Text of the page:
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Sylvania girls aboard during air scare

Two 14-year-old Sylvania girls and two parents quickly figured it was more than just turbulence when the American Airlines jetliner began swaying from side to side as it neared Chicago.

“Suddenly, I felt a jerk as if we were going through an air pocket,” said Ashley Archambeau, a freshman at Northview High School. “Then we were swaying side to side. That's when I became scared.”

She was on the flight in which a passenger described as mentally ill broke down the cockpit door. Two pilots and several passengers subdued the man and the plane landed safely at O'Hare International Airport.

Accompanying Ashley, who recently had been ill with cancer, was Michael Archambeau, her father; Cindy Edwards, her mother, and a friend, Erika Hadley, 14, also a freshman at Northview.

Ashley was returning home from Los Angeles aboard a plane that was three-fourths full and like three of the four that were involved in the hijackings of Sept. 11. She was unable to attend Sunday night's Emmy award ceremonies that were canceled at the last minute when the U.S. airstrikes began in Afghanistan. The Make-A-Wish Foundation paid for the trip.

With about a half-hour left in the flight, the plane began flying erratically. The four were sitting near the rear of the plane.

A passenger had broken through the cockpit door, but one of the pilots not at the controls grabbed the man and called for other passengers to help restrain him, Mr. Archambeau said.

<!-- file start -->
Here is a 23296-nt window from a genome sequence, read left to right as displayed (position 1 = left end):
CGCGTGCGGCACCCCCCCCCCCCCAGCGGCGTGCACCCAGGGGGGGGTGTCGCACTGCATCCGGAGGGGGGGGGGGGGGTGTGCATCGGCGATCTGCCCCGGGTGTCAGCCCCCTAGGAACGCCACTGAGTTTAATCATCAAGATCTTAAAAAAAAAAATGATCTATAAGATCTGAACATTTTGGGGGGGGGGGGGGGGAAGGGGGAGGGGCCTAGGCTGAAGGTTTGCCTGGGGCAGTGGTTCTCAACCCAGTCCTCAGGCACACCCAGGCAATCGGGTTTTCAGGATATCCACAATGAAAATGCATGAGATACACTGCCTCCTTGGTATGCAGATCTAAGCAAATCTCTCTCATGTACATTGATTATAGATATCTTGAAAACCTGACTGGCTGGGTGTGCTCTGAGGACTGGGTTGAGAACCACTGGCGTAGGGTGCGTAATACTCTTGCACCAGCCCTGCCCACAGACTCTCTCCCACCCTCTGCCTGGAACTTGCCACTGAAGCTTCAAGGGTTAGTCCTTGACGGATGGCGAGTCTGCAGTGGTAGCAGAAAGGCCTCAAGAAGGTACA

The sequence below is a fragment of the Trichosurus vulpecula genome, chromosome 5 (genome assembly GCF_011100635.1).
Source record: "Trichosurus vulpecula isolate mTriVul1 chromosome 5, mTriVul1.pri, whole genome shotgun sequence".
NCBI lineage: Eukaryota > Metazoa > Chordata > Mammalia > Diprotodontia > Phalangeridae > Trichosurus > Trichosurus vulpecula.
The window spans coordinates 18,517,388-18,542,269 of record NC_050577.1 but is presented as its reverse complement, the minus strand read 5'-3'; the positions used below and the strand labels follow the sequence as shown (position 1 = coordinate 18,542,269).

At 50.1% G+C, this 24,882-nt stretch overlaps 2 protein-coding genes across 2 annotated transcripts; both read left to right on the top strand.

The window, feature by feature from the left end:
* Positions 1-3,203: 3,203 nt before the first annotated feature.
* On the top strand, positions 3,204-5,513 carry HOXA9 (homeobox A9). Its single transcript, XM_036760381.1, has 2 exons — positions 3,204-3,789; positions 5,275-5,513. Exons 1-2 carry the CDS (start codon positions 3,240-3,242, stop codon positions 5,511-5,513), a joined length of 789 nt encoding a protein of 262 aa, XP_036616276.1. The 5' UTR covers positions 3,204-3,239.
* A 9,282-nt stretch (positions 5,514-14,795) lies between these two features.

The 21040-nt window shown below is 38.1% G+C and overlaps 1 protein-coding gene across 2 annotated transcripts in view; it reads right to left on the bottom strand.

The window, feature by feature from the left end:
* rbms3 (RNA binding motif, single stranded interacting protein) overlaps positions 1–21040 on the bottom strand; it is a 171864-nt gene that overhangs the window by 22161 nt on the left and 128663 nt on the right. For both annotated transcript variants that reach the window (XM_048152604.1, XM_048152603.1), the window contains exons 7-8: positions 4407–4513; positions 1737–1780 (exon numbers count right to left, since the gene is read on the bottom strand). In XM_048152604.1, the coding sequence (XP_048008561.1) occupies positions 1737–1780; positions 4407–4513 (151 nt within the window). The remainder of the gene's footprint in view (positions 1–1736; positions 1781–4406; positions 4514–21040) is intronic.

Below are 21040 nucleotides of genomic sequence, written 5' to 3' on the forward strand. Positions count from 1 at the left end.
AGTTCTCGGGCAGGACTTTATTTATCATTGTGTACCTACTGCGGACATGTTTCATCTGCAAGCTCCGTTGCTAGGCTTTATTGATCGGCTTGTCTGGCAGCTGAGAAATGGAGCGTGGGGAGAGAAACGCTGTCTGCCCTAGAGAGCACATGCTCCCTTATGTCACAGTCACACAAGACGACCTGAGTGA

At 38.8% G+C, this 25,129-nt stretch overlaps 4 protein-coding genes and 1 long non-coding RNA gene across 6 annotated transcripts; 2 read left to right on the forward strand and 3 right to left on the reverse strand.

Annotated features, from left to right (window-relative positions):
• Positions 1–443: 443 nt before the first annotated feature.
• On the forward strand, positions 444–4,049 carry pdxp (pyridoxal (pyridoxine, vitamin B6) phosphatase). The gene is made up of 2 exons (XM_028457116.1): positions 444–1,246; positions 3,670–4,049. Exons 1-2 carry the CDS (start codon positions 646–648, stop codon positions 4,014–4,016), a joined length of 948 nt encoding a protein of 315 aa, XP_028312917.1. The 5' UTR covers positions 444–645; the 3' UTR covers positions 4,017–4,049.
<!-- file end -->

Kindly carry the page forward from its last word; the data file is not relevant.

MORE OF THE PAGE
Several crew members and passengers dragged the man to a kitchen galley in a central area of the plane.

When one of the flight crew asked if there was a doctor aboard, Mr. Archambeau, a physical therapist, stepped forward.

No doctor was found, so a nurse administered sedatives kept in an aircraft medical kit after the man had been tightly strapped with demonstration seat belts. Mr. Archambeau, 50, swabbed the injection site and held him with others aiding.

Despite the drugs, the man continued to struggle. Passengers, thinking of the hijacked airliners that last month hit the World Trade Center and the Pentagon, worried that others might be aboard who would try to seize the plane, he said.

During the ordeal, Mr. Archambeau discovered the father of the man being restrained was on the aircraft.

“I talked to him and learned his son was a psychiatric patient,” Mr. Archambeau said. “[His son] thought the devil was on board and [the young man] was going to take control and keep the plane from crashing into the Sears Tower.

“In his own sad little world, he was trying to make sure none of us was harmed. But in doing so, he put a lot of us in peril and scared the Dickens out of most of us.”

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